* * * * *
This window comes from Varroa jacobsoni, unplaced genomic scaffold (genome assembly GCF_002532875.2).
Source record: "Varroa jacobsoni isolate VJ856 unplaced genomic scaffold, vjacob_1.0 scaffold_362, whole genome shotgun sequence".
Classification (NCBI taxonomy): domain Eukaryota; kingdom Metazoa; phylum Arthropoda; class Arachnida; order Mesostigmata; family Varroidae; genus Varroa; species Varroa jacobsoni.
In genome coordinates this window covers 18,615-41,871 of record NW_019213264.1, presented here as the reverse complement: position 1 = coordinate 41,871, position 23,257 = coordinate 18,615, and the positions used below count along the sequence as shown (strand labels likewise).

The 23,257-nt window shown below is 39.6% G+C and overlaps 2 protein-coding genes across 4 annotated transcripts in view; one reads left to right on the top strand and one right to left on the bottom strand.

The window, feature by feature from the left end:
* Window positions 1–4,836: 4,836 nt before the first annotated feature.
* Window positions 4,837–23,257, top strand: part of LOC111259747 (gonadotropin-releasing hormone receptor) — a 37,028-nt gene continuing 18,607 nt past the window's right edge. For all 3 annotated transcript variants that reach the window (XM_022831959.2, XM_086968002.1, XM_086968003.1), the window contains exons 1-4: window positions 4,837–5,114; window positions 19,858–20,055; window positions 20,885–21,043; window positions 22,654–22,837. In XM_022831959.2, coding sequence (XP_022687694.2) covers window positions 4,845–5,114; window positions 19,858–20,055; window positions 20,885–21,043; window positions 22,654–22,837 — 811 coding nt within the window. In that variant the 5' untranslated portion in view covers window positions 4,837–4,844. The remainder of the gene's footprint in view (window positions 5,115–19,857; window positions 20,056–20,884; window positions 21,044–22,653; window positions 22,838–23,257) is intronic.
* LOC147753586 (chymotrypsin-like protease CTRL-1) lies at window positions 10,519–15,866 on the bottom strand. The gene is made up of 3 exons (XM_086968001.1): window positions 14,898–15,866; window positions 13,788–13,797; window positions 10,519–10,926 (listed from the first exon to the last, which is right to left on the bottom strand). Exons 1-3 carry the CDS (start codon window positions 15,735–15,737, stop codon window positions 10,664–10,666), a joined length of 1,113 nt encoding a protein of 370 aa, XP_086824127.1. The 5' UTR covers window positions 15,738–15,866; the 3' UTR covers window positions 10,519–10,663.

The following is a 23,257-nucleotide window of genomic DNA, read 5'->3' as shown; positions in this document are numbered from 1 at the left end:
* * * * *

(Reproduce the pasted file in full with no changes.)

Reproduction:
This window comes from Varroa jacobsoni, unplaced genomic scaffold (genome assembly GCF_002532875.2).
Source record: "Varroa jacobsoni isolate VJ856 unplaced genomic scaffold, vjacob_1.0 scaffold_362, whole genome shotgun sequence".
Classification (NCBI taxonomy): domain Eukaryota; kingdom Metazoa; phylum Arthropoda; class Arachnida; order Mesostigmata; family Varroidae; genus Varroa; species Varroa jacobsoni.
In genome coordinates this window covers 18,615-41,871 of record NW_019213264.1, presented here as the reverse complement: position 1 = coordinate 41,871, position 23,257 = coordinate 18,615, and the positions used below count along the sequence as shown (strand labels likewise).

The 23,257-nt window shown below is 39.6% G+C and overlaps 2 protein-coding genes across 4 annotated transcripts in view; one reads left to right on the top strand and one right to left on the bottom strand.

The window, feature by feature from the left end:
* Window positions 1–4,836: 4,836 nt before the first annotated feature.
* Window positions 4,837–23,257, top strand: part of LOC111259747 (gonadotropin-releasing hormone receptor) — a 37,028-nt gene continuing 18,607 nt past the window's right edge. For all 3 annotated transcript variants that reach the window (XM_022831959.2, XM_086968002.1, XM_086968003.1), the window contains exons 1-4: window positions 4,837–5,114; window positions 19,858–20,055; window positions 20,885–21,043; window positions 22,654–22,837. In XM_022831959.2, coding sequence (XP_022687694.2) covers window positions 4,845–5,114; window positions 19,858–20,055; window positions 20,885–21,043; window positions 22,654–22,837 — 811 coding nt within the window. In that variant the 5' untranslated portion in view covers window positions 4,837–4,844. The remainder of the gene's footprint in view (window positions 5,115–19,857; window positions 20,056–20,884; window positions 21,044–22,653; window positions 22,838–23,257) is intronic.
* LOC147753586 (chymotrypsin-like protease CTRL-1) lies at window positions 10,519–15,866 on the bottom strand. The gene is made up of 3 exons (XM_086968001.1): window positions 14,898–15,866; window positions 13,788–13,797; window positions 10,519–10,926 (listed from the first exon to the last, which is right to left on the bottom strand). Exons 1-3 carry the CDS (start codon window positions 15,735–15,737, stop codon window positions 10,664–10,666), a joined length of 1,113 nt encoding a protein of 370 aa, XP_086824127.1. The 5' UTR covers window positions 15,738–15,866; the 3' UTR covers window positions 10,519–10,663.

The following is a 23,257-nucleotide window of genomic DNA, read 5'->3' as shown; positions in this document are numbered from 1 at the left end: